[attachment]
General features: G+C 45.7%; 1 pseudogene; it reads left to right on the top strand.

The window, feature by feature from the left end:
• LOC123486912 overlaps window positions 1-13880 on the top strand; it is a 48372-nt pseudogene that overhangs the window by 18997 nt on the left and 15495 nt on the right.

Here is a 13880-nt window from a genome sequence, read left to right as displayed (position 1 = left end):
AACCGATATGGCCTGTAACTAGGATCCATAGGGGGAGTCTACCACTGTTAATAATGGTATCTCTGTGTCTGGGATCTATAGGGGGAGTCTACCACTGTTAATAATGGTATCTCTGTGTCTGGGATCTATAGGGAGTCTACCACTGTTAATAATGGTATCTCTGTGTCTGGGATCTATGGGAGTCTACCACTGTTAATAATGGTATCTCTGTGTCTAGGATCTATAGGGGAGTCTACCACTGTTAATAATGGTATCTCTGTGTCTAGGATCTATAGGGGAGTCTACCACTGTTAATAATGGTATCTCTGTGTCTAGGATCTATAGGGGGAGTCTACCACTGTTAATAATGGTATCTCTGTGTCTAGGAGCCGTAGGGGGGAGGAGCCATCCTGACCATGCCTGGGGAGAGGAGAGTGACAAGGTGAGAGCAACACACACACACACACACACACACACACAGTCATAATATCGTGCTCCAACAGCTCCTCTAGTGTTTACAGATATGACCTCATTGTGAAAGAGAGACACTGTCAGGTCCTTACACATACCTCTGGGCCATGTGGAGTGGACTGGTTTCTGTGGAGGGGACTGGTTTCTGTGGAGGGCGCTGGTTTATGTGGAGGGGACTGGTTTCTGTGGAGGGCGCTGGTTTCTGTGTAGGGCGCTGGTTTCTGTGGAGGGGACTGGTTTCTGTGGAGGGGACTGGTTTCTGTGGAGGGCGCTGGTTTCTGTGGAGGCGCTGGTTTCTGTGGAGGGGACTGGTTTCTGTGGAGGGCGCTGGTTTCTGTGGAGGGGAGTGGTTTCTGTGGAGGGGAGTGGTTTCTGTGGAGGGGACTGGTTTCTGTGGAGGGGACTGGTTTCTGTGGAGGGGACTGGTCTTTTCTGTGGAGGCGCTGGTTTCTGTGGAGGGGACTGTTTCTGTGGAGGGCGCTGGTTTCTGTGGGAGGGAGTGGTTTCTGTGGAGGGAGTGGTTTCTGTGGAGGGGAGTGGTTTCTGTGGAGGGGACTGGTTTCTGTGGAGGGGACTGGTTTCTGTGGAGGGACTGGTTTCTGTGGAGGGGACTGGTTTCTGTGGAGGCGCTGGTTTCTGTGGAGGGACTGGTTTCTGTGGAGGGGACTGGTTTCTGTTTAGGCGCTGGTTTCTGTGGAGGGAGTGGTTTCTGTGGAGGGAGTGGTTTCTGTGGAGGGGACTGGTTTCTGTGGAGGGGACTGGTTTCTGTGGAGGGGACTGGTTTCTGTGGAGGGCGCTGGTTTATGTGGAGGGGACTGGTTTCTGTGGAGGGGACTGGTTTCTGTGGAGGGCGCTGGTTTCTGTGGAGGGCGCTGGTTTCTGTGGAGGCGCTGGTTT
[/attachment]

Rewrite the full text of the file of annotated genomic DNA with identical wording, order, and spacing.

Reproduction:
General features: G+C 45.7%; 1 pseudogene; it reads left to right on the top strand.

The window, feature by feature from the left end:
• LOC123486912 overlaps window positions 1-13880 on the top strand; it is a 48372-nt pseudogene that overhangs the window by 18997 nt on the left and 15495 nt on the right.

Here is a 13880-nt window from a genome sequence, read left to right as displayed (position 1 = left end):
AACCGATATGGCCTGTAACTAGGATCCATAGGGGGAGTCTACCACTGTTAATAATGGTATCTCTGTGTCTGGGATCTATAGGGGGAGTCTACCACTGTTAATAATGGTATCTCTGTGTCTGGGATCTATAGGGAGTCTACCACTGTTAATAATGGTATCTCTGTGTCTGGGATCTATGGGAGTCTACCACTGTTAATAATGGTATCTCTGTGTCTAGGATCTATAGGGGAGTCTACCACTGTTAATAATGGTATCTCTGTGTCTAGGATCTATAGGGGAGTCTACCACTGTTAATAATGGTATCTCTGTGTCTAGGATCTATAGGGGGAGTCTACCACTGTTAATAATGGTATCTCTGTGTCTAGGAGCCGTAGGGGGGAGGAGCCATCCTGACCATGCCTGGGGAGAGGAGAGTGACAAGGTGAGAGCAACACACACACACACACACACACACACACAGTCATAATATCGTGCTCCAACAGCTCCTCTAGTGTTTACAGATATGACCTCATTGTGAAAGAGAGACACTGTCAGGTCCTTACACATACCTCTGGGCCATGTGGAGTGGACTGGTTTCTGTGGAGGGGACTGGTTTCTGTGGAGGGCGCTGGTTTATGTGGAGGGGACTGGTTTCTGTGGAGGGCGCTGGTTTCTGTGTAGGGCGCTGGTTTCTGTGGAGGGGACTGGTTTCTGTGGAGGGGACTGGTTTCTGTGGAGGGCGCTGGTTTCTGTGGAGGCGCTGGTTTCTGTGGAGGGGACTGGTTTCTGTGGAGGGCGCTGGTTTCTGTGGAGGGGAGTGGTTTCTGTGGAGGGGAGTGGTTTCTGTGGAGGGGACTGGTTTCTGTGGAGGGGACTGGTTTCTGTGGAGGGGACTGGTCTTTTCTGTGGAGGCGCTGGTTTCTGTGGAGGGGACTGTTTCTGTGGAGGGCGCTGGTTTCTGTGGGAGGGAGTGGTTTCTGTGGAGGGAGTGGTTTCTGTGGAGGGGAGTGGTTTCTGTGGAGGGGACTGGTTTCTGTGGAGGGGACTGGTTTCTGTGGAGGGACTGGTTTCTGTGGAGGGGACTGGTTTCTGTGGAGGCGCTGGTTTCTGTGGAGGGACTGGTTTCTGTGGAGGGGACTGGTTTCTGTTTAGGCGCTGGTTTCTGTGGAGGGAGTGGTTTCTGTGGAGGGAGTGGTTTCTGTGGAGGGGACTGGTTTCTGTGGAGGGGACTGGTTTCTGTGGAGGGGACTGGTTTCTGTGGAGGGCGCTGGTTTATGTGGAGGGGACTGGTTTCTGTGGAGGGGACTGGTTTCTGTGGAGGGCGCTGGTTTCTGTGGAGGGCGCTGGTTTCTGTGGAGGCGCTGGTTT